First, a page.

Kidney Disease Prevention and Management: Critical Steps For A Healthier You!


Why kidney health is vital for overall well-being

Understanding kidney health is essential for early detection and management of kidney diseases. The kidneys are vital organs responsible for filtering waste and excess fluids from the blood to form urine. They play a crucial role in maintaining overall health and well-being.

In Kenya, there is a steady rise in the number of people with significant kidney problems. Therefore this article seeks to provide concise, accurate and actionable information for better kidney health.

Understanding the Kidneys and Their Functions

The kidneys are bean-shaped organs located on either side of the spine, just below the rib cage. Each kidney is about the size of a fist and contains millions of tiny filtering units called nephrons. These nephrons filter blood, remove waste and excess fluids, and produce urine.

The kidneys’ primary functions include:

  • Filtration of blood to remove waste products, such as urea, creatinine, and uric acid, as well as excess fluids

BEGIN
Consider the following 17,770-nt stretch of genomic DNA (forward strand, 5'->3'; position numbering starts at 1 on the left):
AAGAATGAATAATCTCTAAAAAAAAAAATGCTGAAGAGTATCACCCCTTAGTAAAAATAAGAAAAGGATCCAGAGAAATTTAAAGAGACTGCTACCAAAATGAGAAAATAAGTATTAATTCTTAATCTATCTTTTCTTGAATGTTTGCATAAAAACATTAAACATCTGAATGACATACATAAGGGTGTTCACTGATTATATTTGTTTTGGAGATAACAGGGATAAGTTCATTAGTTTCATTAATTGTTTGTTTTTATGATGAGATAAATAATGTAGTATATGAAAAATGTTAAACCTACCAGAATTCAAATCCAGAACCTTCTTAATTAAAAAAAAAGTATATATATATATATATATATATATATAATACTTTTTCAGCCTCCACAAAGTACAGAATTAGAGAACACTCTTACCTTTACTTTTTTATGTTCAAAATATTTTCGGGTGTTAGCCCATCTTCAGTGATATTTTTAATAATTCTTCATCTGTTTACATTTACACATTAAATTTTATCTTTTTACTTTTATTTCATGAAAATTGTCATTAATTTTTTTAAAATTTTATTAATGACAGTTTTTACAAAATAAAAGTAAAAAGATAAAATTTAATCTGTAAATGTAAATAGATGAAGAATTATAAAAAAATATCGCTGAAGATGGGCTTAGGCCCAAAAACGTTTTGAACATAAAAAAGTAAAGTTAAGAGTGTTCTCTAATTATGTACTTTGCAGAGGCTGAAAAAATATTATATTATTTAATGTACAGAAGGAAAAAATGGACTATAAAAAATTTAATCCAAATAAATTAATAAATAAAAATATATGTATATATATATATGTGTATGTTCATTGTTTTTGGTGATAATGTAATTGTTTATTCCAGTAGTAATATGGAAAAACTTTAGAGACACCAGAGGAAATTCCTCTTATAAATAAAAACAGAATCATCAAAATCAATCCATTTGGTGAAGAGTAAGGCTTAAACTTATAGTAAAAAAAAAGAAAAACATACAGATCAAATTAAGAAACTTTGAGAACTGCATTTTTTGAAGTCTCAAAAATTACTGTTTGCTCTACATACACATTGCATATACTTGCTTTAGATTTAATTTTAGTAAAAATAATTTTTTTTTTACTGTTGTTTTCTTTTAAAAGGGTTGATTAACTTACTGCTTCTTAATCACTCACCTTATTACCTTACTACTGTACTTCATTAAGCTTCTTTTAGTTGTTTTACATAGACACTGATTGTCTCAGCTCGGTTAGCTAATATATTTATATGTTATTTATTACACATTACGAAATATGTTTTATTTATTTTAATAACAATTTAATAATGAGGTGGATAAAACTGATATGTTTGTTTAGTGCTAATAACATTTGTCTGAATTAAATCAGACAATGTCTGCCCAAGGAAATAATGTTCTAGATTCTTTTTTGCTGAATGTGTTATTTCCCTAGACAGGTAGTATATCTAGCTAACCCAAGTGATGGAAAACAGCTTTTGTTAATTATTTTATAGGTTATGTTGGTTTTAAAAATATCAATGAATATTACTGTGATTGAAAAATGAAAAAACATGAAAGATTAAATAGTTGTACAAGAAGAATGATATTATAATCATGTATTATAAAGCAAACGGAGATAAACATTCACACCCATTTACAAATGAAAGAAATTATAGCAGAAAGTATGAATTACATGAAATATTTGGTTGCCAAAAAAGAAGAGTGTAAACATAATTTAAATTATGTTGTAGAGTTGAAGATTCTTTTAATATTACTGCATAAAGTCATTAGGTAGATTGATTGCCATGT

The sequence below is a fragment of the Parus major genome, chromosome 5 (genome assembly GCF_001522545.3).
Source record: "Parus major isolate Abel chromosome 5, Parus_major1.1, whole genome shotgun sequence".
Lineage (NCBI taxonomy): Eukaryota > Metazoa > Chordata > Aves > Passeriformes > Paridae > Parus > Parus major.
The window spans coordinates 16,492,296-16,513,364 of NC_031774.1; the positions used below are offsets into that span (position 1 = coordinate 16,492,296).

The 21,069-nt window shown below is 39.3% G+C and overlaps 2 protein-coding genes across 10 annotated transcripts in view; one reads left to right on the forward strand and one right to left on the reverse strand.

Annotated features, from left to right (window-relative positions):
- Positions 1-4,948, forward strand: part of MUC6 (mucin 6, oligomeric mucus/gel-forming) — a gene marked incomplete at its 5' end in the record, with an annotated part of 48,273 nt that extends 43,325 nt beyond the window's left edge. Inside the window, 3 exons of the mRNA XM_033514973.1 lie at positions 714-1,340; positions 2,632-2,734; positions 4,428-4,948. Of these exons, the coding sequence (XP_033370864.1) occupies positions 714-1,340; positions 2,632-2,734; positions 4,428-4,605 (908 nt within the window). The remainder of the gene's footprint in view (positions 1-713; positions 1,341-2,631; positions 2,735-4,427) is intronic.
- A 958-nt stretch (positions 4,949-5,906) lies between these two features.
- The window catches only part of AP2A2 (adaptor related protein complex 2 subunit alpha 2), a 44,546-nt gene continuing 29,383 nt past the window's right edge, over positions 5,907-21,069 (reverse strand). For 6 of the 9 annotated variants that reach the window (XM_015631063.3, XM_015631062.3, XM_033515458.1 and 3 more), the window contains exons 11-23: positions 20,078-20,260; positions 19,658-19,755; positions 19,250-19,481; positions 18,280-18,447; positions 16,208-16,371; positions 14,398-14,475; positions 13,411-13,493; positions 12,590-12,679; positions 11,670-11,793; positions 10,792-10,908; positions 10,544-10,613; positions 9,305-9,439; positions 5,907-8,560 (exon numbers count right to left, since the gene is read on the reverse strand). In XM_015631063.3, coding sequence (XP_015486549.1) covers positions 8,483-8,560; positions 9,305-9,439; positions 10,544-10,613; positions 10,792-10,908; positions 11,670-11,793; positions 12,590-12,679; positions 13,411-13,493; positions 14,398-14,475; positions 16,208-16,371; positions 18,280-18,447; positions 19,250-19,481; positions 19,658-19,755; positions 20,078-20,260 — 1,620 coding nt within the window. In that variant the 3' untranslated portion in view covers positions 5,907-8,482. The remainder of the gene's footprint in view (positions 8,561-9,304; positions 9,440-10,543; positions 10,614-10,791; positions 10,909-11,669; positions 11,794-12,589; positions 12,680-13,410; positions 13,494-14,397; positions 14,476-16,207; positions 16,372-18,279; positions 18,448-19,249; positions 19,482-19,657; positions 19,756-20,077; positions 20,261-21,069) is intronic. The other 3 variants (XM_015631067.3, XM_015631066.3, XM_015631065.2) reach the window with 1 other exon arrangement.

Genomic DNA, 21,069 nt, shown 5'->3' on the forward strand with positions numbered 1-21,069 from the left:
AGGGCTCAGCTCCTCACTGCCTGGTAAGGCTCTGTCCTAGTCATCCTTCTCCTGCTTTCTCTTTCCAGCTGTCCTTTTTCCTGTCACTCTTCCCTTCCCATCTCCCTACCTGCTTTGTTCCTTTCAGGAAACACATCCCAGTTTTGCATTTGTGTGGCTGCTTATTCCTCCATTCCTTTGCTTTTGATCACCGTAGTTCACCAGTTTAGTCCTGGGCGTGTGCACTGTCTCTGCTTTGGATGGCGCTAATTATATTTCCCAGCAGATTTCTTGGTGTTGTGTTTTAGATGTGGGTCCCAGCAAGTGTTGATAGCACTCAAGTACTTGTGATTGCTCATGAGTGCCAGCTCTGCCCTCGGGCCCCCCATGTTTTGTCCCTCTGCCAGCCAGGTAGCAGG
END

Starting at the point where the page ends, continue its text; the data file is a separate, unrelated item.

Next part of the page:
• Regulation of electrolyte levels, such as sodium, potassium, and calcium, which are essential for nerve and muscle function
  • Control of blood pressure through the renin-angiotensin-aldosterone system
  • Production of erythropoietin, a hormone that stimulates red blood cell production in the bone marrow
  • Activation of vitamin D for bone health
  • Maintenance of acid-base balance in the body
Kidney Disease, Role of UECs in diagnosis and Management

How common are Kidney diseases in Kenya?

According to the Kenya Renal Association, an estimated 4 million Kenyans have kidney disease, and that number is expected to increase to 4.8 million by 2030. However, a 2022 study from NCBI estimates that the prevalence of chronic kidney disease (CKD) in Kenya is 4%, which is lower than the 14% prevalence in sub-Saharan Africa.

Common Kidney Diseases and Risk Factors

Several kidney diseases can affect kidney function, including: